Note on the proceedings’ status: The main proceedings have now been conducted, but the decision has not yet been published.

Practical advice

The Labor Court’s decision points in the positive direction – from the employer’s point of view – of not necessarily assessing AI-supported chatbots as a measure subject to co-determination. However, the employer had drafted clever and balanced guidelines for use and thus ensured that the areas subject to co-determination (“web browsers”) were already sufficiently covered by a works agreement. Of course, it remains to be seen whether the court will uphold its opinion in the main proceedings and/or whether the decision will stand up to appeal. Nevertheless, the decision shows once again that employers who prepare and plan their measures carefully can be protected from disadvantageous execution and implementation.


BAG decision of October 17, 2023 – 1 ABR 24/22

In the second case decided by the German Federal Labor Court (BAG), the employer had issued written work instructions to its employees prohibiting the “use of mobile phones/smartphones for private purposes during working hours” and informed the employees that violations of these instructions would have consequences under labor law. The company’s elected works council felt that the employer’s unilateral order violated its right of co-determination pursuant to Art. 87 (1) No. 1 BetrVG because the instruction affected the employees’ orderly conduct in the company. Like the lower courts, the Federal Labor Court has now rejected the works council’s legal opinion and found that the ban issued by the employer primarily controlled the employees’ work behavior. Whether the measure relates to work behavior not subject to co-determination or to orderly conduct subject to co-determination pursuant to Art. 87 (1) No. 1 BetrVG depended on the measure’s objective content and the nature of the operational procedures to be influenced. In this respect, the BAG ruled that, according to the objective content, the purpose of the instruction was to ensure that employees can work fast and focused by preventing distractions of a private nature. This also applied if the use of private cell phones remained prohibited during work interruptions allowing the employer to ensure that employees can be assigned other work. In this respect – according to the BAG – the prohibition was limited to working hours and thus to the control of work conduct that is not subject to co-determination. This regulatory purpose prevailed, which is why it was irrelevant whether the use of the mobile phone might (also) affect cooperation and thus the orderly conduct.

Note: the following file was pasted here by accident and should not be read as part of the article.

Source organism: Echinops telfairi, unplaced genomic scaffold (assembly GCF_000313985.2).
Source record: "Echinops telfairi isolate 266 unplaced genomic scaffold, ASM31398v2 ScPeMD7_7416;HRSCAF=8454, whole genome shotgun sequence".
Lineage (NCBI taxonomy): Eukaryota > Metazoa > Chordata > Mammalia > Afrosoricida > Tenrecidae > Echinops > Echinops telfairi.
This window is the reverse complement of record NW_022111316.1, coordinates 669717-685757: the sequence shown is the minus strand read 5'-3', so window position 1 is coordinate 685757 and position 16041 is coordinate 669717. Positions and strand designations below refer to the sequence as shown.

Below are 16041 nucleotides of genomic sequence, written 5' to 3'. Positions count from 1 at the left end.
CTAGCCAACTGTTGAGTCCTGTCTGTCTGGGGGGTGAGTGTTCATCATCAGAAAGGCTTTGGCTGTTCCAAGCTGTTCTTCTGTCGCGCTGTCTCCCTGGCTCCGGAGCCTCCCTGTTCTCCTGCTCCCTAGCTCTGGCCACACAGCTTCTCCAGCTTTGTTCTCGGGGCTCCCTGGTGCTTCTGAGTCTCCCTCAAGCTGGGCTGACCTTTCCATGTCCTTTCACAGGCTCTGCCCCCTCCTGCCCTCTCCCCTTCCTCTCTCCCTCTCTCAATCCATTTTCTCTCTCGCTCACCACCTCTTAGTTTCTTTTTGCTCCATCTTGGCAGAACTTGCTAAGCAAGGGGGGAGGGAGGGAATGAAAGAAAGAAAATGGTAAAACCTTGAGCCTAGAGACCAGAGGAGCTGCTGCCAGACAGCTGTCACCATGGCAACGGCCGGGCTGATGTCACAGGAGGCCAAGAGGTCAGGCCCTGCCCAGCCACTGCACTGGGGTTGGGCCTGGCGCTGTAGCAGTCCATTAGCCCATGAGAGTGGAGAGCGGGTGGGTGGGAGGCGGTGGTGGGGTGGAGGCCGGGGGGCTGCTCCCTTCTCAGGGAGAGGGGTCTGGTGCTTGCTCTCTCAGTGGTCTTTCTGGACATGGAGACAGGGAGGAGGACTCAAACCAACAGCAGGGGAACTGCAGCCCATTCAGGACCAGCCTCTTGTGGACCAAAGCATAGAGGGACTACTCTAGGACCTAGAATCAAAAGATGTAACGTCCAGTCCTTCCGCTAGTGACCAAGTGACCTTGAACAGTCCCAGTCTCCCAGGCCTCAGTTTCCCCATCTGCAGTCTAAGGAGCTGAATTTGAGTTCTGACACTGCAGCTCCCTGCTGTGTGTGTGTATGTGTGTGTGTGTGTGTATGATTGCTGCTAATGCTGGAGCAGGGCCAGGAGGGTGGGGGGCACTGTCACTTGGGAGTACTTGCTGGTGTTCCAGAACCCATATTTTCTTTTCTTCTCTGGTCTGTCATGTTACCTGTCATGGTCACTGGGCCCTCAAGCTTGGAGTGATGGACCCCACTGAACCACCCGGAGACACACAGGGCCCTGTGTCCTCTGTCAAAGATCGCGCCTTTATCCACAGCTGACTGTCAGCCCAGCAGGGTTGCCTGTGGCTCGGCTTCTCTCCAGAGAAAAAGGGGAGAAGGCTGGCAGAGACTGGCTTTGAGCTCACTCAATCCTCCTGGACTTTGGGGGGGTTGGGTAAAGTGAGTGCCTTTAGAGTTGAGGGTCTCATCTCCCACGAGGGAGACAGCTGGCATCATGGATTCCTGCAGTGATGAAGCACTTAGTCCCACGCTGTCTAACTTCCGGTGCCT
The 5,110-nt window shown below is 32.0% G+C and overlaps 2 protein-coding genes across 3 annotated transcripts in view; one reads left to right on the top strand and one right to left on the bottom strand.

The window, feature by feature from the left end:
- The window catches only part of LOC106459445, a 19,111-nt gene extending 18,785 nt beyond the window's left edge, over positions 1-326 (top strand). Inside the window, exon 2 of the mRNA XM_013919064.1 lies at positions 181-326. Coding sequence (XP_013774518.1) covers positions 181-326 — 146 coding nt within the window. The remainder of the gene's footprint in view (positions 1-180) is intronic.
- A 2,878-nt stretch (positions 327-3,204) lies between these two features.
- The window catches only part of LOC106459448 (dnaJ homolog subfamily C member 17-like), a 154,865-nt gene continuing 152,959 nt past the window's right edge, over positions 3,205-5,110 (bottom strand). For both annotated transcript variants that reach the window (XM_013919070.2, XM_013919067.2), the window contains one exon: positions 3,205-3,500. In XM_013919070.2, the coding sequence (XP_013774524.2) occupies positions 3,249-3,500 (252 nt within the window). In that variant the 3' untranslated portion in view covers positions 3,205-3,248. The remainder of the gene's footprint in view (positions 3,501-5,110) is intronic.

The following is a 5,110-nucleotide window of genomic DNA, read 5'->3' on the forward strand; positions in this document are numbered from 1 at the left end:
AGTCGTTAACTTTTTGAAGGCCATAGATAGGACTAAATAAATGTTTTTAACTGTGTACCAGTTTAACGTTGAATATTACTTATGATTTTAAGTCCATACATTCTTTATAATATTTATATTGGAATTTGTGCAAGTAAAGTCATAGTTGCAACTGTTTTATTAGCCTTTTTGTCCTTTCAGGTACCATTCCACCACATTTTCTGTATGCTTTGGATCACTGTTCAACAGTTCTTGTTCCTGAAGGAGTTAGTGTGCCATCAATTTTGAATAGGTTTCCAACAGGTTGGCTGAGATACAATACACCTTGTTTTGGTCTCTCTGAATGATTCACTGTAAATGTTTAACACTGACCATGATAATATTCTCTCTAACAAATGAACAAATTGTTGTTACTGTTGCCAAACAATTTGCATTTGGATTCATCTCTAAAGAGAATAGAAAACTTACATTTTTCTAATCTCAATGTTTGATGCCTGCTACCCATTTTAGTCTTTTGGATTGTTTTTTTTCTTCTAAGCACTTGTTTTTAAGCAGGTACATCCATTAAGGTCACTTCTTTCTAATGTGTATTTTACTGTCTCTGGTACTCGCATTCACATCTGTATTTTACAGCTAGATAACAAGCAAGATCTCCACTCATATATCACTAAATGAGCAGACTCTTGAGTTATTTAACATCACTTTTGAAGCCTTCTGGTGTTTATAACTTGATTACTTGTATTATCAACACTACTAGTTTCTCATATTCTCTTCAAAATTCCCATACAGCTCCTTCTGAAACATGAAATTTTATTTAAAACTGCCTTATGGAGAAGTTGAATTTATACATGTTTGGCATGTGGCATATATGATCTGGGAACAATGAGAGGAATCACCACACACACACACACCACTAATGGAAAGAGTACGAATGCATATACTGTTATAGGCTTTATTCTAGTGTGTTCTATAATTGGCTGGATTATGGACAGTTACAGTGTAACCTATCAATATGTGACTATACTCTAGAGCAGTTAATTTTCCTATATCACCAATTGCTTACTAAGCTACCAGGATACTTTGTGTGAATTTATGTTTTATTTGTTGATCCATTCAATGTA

This decision is particularly relevant as the courts of lower instances in the past ruled that a ban on the use of mobile phones during working hours was subject to co-determination in some cases. However, with this extremely practice-relevant decision, the BAG has now clarified that the employer has the option of ensuring his employees’ proper performance of their tasks by issuing instructions not being subject to co-determination.

Practical advice

If the use of mobile phones has not already been excluded by the employment contract or a company agreement, the employer can prohibit their use in exercising its right to issue instructions. The instruction is subject to the so-called “fairness test”. A ban on the use of mobile phones that has already been laid down in the employment contract or a works agreement is not subject to this fairness test.

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Author of this article

Jacob Keyl


Attorney-at-Law (Rechtsanwalt), Business Mediator, Specialist Lawyer in Labor Law